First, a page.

Merry OLD England

Not long after I arrived on this little island, the government started a push to get businesses to hire older workers.  Talented, experienced people made redundant (US: laid off) can find it hard to get new jobs because employers prefer to hire younger workers; the loss to the economy of workers who have lots of good years left in them was unconscionable, according to politicans.  True and laudable, and even if the their agenda was actually to get older workers off the dole and therefore reduce government spending, it’s still laudable.  They offered incentives to employers, and in due course recruitment adverts appeared. 

Posters showed up on the doors of one of Guildford’s department stores: “Older workers!  We value your experience!” They described how wonderful it would be to work for that particular retail chain and ended: “So even if you’re over 35, come in and request an application today!” 

Even if you’re over 35? 

Yes, the British may be ahead of Americans in lots of ways I like, but on the whole and to my US-adapted eye, they are way behind on ageism, especially in employment. 

Americans’ use of euphemisms, including senior citizens, is a standing joke in the UK, but some people here have begun adopting seniors as a polite word to describe older people.  The traditional term, OAPs, stands for Old Age Pensioners.  On a board showing, say, prices of admission to a stately home or celebrated garden, you’re likely to read something like “£11 adults, £7 children and OAPs”. Pension in this case means a government pension, what Americans would call Social Security.  You do still hear people use pensioners and OAPs (each letter pronounced separately, oh-ay-pees; it doesn’t sound like opes) in conversation, and routinely read those words in newspapers.  Still, more and more, seniors is pushing out those older terms, the words themselves having, apparently, done their bit and earned their retirement.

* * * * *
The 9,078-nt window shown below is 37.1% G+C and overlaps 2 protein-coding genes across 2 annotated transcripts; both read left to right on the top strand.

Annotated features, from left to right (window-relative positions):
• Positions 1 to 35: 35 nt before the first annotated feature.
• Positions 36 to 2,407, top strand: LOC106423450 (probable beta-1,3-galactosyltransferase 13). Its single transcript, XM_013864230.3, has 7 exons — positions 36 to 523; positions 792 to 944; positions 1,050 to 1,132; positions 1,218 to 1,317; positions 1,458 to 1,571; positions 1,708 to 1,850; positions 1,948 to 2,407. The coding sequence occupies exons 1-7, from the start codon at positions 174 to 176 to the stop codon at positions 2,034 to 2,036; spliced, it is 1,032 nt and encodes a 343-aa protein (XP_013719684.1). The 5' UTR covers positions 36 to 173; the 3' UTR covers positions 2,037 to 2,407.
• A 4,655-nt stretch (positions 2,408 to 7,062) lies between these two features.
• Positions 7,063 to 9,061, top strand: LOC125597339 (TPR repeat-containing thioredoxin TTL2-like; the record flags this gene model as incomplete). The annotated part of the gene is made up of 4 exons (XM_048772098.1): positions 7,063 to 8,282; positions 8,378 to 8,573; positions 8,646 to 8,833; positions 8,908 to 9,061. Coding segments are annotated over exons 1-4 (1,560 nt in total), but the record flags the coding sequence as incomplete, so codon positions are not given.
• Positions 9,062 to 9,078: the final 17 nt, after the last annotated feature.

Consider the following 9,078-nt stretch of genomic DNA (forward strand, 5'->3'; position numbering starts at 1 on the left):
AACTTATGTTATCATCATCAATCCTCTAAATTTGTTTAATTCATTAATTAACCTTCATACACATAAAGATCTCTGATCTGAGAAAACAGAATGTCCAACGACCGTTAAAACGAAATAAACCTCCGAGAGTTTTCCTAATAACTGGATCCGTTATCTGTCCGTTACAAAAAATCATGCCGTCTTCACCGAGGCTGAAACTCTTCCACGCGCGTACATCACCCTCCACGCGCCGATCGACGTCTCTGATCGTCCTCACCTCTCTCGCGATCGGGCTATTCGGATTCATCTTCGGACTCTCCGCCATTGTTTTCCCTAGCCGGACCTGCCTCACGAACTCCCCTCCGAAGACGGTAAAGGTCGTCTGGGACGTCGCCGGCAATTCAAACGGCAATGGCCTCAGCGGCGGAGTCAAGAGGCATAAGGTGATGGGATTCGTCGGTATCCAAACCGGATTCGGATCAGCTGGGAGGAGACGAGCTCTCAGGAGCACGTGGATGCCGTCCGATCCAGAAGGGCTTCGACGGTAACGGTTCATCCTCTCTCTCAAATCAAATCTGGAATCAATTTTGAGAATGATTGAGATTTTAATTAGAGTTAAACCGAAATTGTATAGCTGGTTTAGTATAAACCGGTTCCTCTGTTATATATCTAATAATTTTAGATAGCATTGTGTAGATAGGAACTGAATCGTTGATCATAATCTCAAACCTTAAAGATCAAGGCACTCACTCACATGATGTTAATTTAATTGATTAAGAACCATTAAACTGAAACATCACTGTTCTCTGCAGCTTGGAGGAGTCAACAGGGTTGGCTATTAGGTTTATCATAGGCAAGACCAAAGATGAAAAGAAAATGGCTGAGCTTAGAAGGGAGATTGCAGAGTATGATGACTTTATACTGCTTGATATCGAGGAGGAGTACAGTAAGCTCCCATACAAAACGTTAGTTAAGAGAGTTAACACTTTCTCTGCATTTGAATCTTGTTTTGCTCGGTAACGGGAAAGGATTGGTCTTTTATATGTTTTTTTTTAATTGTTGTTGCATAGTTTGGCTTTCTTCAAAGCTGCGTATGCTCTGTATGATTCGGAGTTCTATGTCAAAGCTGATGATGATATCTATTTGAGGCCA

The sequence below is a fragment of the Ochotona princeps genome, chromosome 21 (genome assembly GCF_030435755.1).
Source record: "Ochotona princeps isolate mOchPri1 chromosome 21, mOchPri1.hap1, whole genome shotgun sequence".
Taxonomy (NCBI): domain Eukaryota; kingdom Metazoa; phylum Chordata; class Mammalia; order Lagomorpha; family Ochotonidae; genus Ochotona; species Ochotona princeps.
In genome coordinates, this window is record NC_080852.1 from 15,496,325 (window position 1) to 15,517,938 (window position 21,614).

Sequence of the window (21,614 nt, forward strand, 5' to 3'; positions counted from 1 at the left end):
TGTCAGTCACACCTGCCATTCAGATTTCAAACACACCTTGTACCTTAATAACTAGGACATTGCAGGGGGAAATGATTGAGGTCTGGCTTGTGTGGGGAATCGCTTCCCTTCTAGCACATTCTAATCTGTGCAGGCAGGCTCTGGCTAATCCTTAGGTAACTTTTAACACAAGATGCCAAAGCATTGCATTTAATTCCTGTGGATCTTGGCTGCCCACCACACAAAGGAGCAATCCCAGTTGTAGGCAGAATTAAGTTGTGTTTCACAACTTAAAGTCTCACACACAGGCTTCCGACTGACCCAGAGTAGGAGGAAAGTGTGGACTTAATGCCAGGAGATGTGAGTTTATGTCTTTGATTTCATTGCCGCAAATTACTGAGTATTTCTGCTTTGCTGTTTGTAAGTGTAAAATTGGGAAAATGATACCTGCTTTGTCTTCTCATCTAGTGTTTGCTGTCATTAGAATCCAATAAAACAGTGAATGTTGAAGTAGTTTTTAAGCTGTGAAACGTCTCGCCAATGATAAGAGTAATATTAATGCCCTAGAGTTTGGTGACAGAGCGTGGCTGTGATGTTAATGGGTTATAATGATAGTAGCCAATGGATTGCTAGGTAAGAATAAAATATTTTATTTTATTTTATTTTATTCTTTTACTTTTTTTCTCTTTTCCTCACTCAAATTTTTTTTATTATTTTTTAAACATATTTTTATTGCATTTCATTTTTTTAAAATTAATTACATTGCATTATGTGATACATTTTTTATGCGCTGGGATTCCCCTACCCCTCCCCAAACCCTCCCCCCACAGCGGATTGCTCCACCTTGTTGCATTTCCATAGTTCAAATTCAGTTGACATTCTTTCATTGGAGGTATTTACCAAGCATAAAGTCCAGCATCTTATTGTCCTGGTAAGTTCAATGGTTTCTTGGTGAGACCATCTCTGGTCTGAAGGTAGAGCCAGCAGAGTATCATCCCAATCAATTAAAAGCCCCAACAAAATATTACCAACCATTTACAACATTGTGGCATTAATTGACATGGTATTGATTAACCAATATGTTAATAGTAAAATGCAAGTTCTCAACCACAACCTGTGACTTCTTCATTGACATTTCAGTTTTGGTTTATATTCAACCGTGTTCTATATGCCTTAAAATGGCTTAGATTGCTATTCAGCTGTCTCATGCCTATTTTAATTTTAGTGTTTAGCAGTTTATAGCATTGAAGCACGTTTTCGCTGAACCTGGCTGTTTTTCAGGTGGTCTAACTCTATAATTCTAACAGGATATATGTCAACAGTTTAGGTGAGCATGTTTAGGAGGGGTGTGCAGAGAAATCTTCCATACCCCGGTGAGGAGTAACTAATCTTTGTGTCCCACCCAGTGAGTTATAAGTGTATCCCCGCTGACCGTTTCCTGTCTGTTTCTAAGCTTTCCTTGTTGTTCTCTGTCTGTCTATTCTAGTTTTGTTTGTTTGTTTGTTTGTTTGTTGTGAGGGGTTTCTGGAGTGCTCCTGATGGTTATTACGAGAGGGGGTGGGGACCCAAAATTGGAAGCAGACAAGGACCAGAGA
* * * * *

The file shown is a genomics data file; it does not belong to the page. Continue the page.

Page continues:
That poster for 35-year-old department store clerks (UK: shop assistants) notwithstanding, British men must be 65 to collect their government pensions, just as in the US.  “New Tricks”—as in, what you can’t teach an old dog—a current, lighthearted cop series on the box (US: on the tube) follows three retired police detectives who clear up cold cases, wringing all the humor it can out of their advanced age.  Visiting dignitaries invited in to see these sharp minds at work find all three snoozing in their chairs and a younger assistant shushing the visitors because it’s nap time.  After that sort of thing it was astonishing to learn in a later episode that they’re all under 65 and one of them isn’t even yet 60, hardly in the naptime age group.  (Police officers can retire after 30 years service and can join the force at age 19, so some officers can retire at 49.) 

The rush to label people as old seems to be worse for women—they become OAPs at 60.  In the late 1980s—though I realize that was a while back—a sitcom called “Fresh Fields” followed a woman as she tried all kinds of activities to fill up the idle hours that hung heavily now that her useful life was over because her only child had left the nest.  The show made much of how old, old, old she was, but we eventually found out her age: 40. No wonder it seems British women lie about their ages more than Americans do, and it’s even more impolite here to ask a lady her age than it is in the US.